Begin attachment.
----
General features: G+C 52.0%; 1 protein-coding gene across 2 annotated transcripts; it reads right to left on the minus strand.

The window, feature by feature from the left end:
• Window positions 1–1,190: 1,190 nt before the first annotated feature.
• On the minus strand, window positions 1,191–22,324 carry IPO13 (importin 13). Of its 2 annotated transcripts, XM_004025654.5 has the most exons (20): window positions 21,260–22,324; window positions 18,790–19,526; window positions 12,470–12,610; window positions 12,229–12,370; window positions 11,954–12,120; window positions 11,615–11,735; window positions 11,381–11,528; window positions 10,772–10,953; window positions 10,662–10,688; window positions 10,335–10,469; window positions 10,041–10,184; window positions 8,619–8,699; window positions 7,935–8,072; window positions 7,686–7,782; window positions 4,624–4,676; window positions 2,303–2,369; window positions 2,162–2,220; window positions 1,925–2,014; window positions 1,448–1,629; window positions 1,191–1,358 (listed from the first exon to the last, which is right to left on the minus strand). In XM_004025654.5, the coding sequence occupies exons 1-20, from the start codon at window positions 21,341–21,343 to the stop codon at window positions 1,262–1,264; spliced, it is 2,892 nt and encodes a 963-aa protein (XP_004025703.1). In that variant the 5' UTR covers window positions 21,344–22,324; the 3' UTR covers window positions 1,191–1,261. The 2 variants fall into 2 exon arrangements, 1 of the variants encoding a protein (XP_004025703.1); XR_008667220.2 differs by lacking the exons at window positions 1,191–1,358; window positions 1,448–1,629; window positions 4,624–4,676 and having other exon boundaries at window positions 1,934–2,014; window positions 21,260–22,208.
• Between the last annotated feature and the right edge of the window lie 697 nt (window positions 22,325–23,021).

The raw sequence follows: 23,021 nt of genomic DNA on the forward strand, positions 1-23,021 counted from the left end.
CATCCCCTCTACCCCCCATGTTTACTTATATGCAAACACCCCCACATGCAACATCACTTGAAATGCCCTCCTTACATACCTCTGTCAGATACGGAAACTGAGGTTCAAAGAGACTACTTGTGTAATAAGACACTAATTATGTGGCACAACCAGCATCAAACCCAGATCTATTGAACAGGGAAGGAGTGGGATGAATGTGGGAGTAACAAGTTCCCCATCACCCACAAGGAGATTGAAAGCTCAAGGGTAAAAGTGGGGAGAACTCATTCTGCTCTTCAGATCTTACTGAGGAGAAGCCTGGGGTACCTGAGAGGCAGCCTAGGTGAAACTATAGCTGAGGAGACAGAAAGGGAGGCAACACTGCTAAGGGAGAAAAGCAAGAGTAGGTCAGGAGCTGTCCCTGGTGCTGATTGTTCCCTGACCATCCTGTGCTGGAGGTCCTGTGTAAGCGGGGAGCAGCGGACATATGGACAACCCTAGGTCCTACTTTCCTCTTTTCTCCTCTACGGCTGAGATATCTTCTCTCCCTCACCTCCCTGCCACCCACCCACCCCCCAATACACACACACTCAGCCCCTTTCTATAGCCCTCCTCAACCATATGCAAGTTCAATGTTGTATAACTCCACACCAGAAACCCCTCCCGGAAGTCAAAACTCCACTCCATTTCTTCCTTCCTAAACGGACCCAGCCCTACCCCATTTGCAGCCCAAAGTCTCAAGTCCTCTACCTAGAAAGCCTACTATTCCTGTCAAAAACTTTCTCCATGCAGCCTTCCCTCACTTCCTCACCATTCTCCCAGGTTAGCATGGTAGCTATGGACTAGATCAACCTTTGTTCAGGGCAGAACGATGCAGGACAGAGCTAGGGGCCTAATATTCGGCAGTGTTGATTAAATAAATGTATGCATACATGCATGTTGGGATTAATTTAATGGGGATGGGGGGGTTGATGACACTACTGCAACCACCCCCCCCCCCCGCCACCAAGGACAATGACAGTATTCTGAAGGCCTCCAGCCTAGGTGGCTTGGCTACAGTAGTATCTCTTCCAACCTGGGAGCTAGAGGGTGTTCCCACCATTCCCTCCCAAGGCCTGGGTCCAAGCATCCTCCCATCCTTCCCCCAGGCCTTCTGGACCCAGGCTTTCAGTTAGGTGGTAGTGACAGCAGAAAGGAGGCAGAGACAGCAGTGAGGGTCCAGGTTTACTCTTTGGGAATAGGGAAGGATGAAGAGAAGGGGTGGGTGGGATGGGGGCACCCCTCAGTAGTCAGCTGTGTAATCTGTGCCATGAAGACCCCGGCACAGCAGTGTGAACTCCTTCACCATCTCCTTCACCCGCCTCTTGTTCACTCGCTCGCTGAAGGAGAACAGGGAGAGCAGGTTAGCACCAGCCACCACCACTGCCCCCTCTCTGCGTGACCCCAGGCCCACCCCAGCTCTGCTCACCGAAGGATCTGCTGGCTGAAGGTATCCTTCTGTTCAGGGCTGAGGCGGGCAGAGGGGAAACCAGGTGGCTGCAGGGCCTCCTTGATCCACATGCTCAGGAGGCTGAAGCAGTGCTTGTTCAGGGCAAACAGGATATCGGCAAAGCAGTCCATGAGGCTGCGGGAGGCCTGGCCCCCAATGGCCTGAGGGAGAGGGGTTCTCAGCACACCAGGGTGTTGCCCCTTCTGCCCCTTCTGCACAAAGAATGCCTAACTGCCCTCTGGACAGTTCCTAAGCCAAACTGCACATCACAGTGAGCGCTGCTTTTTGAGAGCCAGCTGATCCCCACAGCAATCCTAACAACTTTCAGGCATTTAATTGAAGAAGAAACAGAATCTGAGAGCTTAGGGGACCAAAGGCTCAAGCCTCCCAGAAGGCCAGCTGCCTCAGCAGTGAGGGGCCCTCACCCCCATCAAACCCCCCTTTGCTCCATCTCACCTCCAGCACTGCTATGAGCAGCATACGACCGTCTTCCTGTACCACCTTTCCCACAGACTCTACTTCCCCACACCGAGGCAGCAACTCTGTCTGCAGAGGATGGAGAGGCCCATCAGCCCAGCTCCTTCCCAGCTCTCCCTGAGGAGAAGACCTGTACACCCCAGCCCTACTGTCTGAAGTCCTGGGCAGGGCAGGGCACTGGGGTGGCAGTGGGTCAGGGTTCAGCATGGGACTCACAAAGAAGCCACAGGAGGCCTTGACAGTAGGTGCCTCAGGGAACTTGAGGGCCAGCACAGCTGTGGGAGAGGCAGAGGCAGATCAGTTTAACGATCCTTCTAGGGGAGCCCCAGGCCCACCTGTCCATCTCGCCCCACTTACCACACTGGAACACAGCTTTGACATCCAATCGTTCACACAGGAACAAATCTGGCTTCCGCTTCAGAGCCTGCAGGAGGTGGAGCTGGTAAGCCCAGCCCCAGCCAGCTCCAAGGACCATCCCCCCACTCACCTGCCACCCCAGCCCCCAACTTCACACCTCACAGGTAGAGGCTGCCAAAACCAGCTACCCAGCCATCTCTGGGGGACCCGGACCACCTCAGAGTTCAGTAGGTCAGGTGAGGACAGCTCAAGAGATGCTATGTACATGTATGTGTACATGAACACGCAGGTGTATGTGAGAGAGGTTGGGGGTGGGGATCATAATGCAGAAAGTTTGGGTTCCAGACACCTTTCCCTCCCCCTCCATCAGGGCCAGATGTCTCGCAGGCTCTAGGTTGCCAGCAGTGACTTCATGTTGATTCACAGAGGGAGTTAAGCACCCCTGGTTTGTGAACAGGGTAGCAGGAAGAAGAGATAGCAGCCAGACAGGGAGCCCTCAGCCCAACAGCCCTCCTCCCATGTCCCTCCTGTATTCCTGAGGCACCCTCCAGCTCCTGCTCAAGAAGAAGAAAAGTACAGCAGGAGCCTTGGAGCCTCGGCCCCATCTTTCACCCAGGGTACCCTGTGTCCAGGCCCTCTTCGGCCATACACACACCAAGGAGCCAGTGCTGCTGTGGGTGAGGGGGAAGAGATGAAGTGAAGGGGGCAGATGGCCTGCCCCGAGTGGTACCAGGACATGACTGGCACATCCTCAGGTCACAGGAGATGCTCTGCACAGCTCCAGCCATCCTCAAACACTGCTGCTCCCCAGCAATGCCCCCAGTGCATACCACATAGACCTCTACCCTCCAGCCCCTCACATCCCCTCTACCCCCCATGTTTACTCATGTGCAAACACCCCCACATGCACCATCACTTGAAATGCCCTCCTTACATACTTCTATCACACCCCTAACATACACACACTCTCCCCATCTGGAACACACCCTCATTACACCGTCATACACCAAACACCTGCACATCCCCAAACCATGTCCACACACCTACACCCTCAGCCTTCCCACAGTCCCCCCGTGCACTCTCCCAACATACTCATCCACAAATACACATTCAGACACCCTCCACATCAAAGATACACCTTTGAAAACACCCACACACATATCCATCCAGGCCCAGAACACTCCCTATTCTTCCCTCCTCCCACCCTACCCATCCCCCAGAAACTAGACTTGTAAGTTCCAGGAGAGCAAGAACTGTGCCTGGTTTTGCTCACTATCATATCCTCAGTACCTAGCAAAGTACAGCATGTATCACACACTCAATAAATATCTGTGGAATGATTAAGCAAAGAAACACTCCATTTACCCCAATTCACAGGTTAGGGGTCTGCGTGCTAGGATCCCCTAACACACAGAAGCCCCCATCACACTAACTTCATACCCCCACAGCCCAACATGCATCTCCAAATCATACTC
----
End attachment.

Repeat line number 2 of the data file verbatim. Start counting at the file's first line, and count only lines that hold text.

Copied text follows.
The window, feature by feature from the left end: